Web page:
He said fair inclusion of the political parties in the dialogue process would pave way for quick consultations among communities.

He said even if the political parties were represented partly; but were represented by those individuals who are allies to the government. He added that those individuals representing the political parties are folks whose aim is to comply with government policy.

Majongdit further said that armed oppositions and some factions who did sign agreements with the government were not even represented well except the SPLM-IO led by Gen. Taban Deng Gai.

He said that the SPLM-IO led by first vice President Gen. Taban Deng Gai is no longer an opposition party and does not any longer represent the views of the people of the country.

The PLP leader claimed that the ruling party, the Sudan People’s Liberation Movement (SPLM) took a large share of representation within the National Dialogue Committee. These members came from different angles including Think Tank Institutes and other prospects who maintain to be independent.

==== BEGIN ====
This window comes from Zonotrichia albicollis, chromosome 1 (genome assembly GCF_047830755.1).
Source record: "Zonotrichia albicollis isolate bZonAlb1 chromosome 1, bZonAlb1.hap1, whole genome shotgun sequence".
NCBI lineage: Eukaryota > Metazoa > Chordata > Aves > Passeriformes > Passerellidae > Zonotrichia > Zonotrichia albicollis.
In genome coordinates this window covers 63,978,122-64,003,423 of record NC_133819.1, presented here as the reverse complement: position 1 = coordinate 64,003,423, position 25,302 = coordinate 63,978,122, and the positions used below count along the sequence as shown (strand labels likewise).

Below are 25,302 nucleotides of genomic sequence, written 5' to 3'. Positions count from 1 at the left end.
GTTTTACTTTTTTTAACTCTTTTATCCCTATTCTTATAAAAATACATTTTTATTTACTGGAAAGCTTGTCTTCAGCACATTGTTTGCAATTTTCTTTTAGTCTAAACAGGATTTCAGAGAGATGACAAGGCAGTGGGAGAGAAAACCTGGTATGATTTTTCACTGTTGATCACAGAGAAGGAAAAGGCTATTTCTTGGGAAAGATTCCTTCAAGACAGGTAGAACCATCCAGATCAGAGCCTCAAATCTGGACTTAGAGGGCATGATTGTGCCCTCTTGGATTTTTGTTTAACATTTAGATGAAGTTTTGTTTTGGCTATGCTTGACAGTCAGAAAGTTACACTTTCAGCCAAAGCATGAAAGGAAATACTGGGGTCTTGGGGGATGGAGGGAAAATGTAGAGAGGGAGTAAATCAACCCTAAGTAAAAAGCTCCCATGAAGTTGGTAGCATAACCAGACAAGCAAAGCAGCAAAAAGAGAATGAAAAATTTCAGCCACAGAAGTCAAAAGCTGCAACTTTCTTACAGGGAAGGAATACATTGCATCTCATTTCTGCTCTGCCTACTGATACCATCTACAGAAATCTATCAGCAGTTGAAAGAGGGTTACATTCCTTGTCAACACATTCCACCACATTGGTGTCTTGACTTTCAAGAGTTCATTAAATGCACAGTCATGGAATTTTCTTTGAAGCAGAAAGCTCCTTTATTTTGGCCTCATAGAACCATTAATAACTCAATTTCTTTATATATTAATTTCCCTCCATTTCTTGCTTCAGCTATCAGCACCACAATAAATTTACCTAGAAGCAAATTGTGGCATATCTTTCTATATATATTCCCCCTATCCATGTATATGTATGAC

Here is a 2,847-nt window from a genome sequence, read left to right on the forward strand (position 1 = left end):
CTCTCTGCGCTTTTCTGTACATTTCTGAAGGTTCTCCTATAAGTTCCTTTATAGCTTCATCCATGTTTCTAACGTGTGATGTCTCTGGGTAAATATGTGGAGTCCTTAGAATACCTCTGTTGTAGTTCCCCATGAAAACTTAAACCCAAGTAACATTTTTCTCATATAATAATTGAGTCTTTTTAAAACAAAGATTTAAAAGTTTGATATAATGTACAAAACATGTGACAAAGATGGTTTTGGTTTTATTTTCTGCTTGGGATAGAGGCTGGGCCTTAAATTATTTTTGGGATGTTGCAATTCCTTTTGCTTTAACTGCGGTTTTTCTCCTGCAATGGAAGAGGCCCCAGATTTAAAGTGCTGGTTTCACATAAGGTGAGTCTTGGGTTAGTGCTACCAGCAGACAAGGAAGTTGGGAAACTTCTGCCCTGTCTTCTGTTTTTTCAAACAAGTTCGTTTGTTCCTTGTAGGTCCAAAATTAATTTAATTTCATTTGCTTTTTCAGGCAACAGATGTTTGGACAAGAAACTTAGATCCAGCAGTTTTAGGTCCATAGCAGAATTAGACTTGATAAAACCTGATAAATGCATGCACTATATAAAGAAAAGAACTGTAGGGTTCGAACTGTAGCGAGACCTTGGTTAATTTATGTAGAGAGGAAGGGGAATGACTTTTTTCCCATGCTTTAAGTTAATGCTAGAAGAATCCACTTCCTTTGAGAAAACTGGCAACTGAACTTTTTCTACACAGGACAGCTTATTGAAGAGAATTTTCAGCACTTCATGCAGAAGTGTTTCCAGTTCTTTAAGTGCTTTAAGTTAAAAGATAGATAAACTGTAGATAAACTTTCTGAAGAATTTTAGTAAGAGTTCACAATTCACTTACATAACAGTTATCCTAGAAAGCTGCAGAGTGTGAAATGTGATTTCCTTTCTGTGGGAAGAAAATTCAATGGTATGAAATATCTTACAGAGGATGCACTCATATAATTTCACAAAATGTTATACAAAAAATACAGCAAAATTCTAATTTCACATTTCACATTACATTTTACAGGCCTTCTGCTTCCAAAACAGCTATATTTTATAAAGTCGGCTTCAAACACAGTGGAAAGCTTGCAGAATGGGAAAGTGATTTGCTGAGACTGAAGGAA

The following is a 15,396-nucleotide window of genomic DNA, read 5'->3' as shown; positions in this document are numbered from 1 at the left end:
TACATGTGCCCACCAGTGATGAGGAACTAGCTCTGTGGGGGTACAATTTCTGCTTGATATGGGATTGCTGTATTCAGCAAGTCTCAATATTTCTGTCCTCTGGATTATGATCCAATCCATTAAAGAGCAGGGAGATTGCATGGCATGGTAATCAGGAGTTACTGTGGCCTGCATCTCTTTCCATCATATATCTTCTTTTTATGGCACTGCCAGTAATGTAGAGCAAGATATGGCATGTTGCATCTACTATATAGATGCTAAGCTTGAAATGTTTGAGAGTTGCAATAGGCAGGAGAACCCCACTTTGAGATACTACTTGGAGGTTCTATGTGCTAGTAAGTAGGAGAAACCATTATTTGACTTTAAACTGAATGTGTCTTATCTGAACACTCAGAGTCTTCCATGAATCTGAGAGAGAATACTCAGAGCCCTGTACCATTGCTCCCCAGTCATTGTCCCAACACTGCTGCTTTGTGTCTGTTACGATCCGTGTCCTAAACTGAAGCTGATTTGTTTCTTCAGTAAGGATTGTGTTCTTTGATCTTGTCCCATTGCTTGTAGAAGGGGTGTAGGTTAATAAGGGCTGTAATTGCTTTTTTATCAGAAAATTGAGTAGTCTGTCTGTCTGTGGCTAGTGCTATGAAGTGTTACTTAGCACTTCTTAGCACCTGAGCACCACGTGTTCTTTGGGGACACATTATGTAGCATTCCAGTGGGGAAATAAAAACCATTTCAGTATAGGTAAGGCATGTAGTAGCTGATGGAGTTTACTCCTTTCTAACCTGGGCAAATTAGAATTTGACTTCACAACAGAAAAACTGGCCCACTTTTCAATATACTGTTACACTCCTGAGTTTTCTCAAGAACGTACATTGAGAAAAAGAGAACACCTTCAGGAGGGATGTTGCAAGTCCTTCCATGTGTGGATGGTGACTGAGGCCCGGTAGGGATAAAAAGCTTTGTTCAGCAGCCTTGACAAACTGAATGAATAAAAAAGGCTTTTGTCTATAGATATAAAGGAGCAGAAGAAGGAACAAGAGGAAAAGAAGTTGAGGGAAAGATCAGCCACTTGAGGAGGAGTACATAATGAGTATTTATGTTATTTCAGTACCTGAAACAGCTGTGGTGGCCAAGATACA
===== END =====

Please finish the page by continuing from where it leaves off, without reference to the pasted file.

“How did it come for members of the SPLM Party to claim being independent since most of them were former national ministers, state governors and legislatures,” Majongdit questioned.

So you will find that SPLM party is having a large share in the National Dialogue representation.

Therefore, one would say that National Dialogue process went without oppositions’ representation, the PLP leader commended.

Majongdit acknowledged that the whole mess began in the formation of the National Dialogue committees to visit Dr. Riak Machar in South Africa where the existing opposition political parties were undermined in Juba.

A move described by him as negligent of important stakeholders which are recognized by the world and International community who are supposed to play a vital role in restoring peace to the nation.

The PLP leader said the question of inclusivity in the National Dialogue has deeply affected the progress of the consultation forum across the country.